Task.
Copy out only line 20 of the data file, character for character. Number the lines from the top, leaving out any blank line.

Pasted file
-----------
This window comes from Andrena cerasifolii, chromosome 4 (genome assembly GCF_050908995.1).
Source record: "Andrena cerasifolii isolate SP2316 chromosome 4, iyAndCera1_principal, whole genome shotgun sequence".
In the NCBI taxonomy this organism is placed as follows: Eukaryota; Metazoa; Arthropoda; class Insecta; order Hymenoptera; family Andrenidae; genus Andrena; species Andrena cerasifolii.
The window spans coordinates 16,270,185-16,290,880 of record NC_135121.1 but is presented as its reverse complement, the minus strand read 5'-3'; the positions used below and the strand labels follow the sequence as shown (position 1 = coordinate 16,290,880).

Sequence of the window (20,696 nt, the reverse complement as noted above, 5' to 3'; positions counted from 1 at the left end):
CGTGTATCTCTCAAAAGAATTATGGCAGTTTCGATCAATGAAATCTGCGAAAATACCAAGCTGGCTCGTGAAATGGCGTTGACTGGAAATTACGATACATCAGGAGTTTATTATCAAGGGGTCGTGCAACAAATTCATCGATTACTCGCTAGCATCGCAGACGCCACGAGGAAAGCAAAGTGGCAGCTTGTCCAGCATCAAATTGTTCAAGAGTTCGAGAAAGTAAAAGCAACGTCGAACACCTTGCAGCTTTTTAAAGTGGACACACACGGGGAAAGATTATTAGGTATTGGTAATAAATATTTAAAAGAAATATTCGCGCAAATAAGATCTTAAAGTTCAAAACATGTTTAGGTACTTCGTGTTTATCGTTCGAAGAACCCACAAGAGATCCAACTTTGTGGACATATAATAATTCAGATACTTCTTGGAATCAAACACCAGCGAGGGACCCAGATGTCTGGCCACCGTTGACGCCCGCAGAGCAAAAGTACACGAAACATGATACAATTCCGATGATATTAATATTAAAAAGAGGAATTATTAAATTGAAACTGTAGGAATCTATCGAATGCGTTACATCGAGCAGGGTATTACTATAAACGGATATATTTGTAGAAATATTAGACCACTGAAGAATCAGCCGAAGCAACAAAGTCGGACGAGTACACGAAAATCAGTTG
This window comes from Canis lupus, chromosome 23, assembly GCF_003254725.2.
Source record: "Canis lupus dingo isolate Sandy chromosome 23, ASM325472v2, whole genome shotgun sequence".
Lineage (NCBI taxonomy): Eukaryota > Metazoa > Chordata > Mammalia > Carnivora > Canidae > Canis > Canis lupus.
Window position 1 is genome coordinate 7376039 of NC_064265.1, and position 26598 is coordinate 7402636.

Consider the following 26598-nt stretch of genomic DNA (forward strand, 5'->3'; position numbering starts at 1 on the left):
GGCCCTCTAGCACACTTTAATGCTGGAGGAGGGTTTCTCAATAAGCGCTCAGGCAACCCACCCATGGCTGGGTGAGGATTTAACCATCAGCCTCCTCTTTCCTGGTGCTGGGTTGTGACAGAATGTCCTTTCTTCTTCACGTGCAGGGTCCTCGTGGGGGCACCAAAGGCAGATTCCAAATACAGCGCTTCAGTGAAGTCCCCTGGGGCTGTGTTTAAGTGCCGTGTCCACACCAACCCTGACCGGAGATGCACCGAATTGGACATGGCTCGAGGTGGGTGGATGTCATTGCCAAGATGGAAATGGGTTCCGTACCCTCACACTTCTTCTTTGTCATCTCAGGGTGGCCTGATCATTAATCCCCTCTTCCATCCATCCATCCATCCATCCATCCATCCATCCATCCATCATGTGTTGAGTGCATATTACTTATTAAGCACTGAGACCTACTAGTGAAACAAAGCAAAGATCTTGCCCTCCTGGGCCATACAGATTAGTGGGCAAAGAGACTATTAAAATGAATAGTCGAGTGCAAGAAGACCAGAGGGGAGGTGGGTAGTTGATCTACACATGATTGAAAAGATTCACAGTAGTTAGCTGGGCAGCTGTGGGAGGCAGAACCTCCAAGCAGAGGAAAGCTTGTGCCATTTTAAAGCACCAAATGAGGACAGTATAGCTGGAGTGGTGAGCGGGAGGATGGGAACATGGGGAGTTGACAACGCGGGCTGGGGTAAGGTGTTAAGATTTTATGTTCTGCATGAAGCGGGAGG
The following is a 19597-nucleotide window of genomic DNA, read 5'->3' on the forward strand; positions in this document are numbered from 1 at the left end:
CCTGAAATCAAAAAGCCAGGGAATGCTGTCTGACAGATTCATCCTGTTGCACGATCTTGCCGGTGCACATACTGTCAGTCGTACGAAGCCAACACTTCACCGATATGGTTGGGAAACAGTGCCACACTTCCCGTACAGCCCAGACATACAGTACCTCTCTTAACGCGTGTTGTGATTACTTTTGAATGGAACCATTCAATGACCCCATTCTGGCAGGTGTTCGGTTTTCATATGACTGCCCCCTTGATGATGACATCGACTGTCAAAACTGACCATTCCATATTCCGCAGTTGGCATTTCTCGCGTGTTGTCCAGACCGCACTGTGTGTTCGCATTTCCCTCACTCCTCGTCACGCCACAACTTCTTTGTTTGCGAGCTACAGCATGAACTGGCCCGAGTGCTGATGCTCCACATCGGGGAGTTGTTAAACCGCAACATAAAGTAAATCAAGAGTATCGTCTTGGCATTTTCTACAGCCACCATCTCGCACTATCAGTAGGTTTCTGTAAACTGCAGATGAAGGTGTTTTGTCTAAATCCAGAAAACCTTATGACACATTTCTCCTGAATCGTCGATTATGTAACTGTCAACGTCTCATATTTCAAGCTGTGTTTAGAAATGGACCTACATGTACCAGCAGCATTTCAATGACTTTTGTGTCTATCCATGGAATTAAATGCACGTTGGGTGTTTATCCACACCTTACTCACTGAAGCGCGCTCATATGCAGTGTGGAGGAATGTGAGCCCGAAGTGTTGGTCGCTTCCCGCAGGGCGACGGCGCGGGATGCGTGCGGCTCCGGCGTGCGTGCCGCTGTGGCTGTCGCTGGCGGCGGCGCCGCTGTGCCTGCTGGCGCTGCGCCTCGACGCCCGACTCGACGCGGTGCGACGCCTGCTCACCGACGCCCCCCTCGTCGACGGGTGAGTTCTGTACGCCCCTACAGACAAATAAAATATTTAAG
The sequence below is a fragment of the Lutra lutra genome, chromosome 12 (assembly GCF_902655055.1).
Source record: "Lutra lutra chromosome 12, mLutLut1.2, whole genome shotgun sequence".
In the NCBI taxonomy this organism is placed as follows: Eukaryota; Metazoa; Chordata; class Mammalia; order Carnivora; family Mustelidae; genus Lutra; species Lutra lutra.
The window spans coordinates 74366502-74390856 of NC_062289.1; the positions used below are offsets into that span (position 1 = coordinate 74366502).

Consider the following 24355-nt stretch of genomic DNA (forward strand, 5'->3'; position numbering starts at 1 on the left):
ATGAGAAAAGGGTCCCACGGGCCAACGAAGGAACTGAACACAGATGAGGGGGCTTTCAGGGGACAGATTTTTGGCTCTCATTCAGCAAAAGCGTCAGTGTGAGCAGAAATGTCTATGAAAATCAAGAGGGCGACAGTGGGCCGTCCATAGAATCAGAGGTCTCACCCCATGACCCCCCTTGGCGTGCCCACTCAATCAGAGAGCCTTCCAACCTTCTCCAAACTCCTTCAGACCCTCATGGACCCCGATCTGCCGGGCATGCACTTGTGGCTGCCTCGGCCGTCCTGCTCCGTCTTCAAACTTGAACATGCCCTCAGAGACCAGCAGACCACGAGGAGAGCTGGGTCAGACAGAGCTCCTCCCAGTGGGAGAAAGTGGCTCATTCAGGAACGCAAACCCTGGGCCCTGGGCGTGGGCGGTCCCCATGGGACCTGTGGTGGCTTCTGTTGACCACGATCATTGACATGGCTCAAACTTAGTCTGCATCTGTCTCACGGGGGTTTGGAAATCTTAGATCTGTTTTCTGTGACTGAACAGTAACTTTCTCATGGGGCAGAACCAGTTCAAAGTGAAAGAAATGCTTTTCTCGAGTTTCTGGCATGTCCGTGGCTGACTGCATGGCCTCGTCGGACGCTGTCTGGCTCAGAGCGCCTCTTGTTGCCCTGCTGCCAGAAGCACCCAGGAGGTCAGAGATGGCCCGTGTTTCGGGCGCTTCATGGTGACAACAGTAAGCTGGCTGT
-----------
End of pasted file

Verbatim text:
ATGAGAAAAGGGTCCCACGGGCCAACGAAGGAACTGAACACAGATGAGGGGGCTTTCAGGGGACAGATTTTTGGCTCTCATTCAGCAAAAGCGTCAGTGTGAGCAGAAATGTCTATGAAAATCAAGAGGGCGACAGTGGGCCGTCCATAGAATCAGAGGTCTCACCCCATGACCCCCCTTGGCGTGCCCACTCAATCAGAGAGCCTTCCAACCTTCTCCAAACTCCTTCAGACCCTCATGGACCCCGATCTGCCGGGCATGCACTTGTGGCTGCCTCGGCCGTCCTGCTCCGTCTTCAAACTTGAACATGCCCTCAGAGACCAGCAGACCACGAGGAGAGCTGGGTCAGACAGAGCTCCTCCCAGTGGGAGAAAGTGGCTCATTCAGGAACGCAAACCCTGGGCCCTGGGCGTGGGCGGTCCCCATGGGACCTGTGGTGGCTTCTGTTGACCACGATCATTGACATGGCTCAAACTTAGTCTGCATCTGTCTCACGGGGGTTTGGAAATCTTAGATCTGTTTTCTGTGACTGAACAGTAACTTTCTCATGGGGCAGAACCAGTTCAAAGTGAAAGAAATGCTTTTCTCGAGTTTCTGGCATGTCCGTGGCTGACTGCATGGCCTCGTCGGACGCTGTCTGGCTCAGAGCGCCTCTTGTTGCCCTGCTGCCAGAAGCACCCAGGAGGTCAGAGATGGCCCGTGTTTCGGGCGCTTCATGGTGACAACAGTAAGCTGGCTGT